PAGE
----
Many regions in the Northern Hemisphere are breaking their highest temperature records in years due to the sweltering heat wave sweeping the world since June.
Experts reported on July 6 the heat wave resulted from a high-pressure dome or heat dome that developed over the Eurasian region that reached as far north as southern Russia. The former Soviet Union hit a temperature record high on June 28.
The normally cold temperatures in Ireland, Scotland, and Canada succumbed to the persistent heat. In Northern Siberia, along with the coast of the Arctic Ocean, experts reported extreme humid temperatures of up to 40 degrees Fahrenheit above normal on July 5, to more than 90 degrees.
Elsewhere, several other places were showing extraordinary temperatures as well. Denver hit an all-time high-temperature record of 105 degrees in the last leg of June. Montreal, Canada reached its highest temperature for the first time in 147 years at 97.9 degrees on July 2.
Meanwhile, on June 28, Quriyat, Oman recorded the hottest low temperature across the world at 109 degrees.
Deaths In Quebec, Canada
About 33 people already died in Quebec as of July 5 as temperatures reached to as hot as 95 degrees, according to several local reports. According to local officials, most of those who died were men aged 53 to 85 who were living alone in roasting apartments located in densely populated neighborhoods.
Their apartments also had no air conditioning. Most of them lived on the upper floors of the apartment building. Some of them also had health issues, such as schizophrenia or heart disease.
A local official said he is expecting death tolls to climb in the coming days as more health workers report from their designated regions.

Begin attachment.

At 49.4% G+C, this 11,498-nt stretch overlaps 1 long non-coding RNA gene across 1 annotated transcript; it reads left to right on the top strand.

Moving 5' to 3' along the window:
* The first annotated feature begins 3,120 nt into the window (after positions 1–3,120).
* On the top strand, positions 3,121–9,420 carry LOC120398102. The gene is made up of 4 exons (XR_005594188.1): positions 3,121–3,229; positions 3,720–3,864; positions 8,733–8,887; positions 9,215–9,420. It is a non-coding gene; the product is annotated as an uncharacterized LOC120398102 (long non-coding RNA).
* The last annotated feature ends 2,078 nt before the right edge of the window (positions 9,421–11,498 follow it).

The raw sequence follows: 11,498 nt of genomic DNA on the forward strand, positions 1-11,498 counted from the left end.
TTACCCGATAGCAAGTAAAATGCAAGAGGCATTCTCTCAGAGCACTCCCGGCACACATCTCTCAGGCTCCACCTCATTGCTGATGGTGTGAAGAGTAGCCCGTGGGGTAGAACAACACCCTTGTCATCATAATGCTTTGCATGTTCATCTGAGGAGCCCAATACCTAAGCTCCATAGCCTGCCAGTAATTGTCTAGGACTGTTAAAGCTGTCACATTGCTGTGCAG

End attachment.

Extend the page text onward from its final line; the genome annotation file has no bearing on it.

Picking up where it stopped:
Canadian officials were also blaming the heat waves on climate change and said the condition could become worst in the future as global warming continues.
Suspected Health-Related Deaths In The US
In the country, weather experts had been reporting about heat building up on the western side, triggering wildlife concerns across the region.
There have also been reports of several heat-related deaths. A woman died of cardiac arrest because of the humid temperature in Pennsylvania. She died while outside gardening.
A 30-year-old man collapsed while participating in a running race in Wilmington, New York. The man died at the hospital. His final internal temperature reached 108 degrees. The temperature damaged his brain which probably resulted in his death.
In Kansas City, Missouri, an 80-year-old man and a woman in her 40s also died. Officials suspected that the cause of deaths were heat-related. Investigations surrounding their deaths are still ongoing.
Worst Power Outages In Eurasia
Iran and the Caucasus nations of Azerbaijan, Armenia, and Georgia have experienced their worst power shortages because of the hot temperatures.
Iran recorded its hottest July temperature at 127 degrees. The use of air conditioning caused a power surge as high as 56,672 megawatts that officials said is a historical high in the country. Power shortages became widespread, Tehran had to change its work hours to save electricity.
A thermal power plant exploded in Azerbaijani, marking the worst power outage since its independence from the Soviet Union in 1991. The temperatures soared at 109 degrees.
Melting Roofs In Europe
Scotland reached an average temperature record of around 87 to 89 degrees in the last week of June. June 28 became the hottest day in Scotland for the last 23 years.
The supposedly "weatherproof" membrane roof on Glasgow Science Center melted, resulting to dripping black "goo" down the building.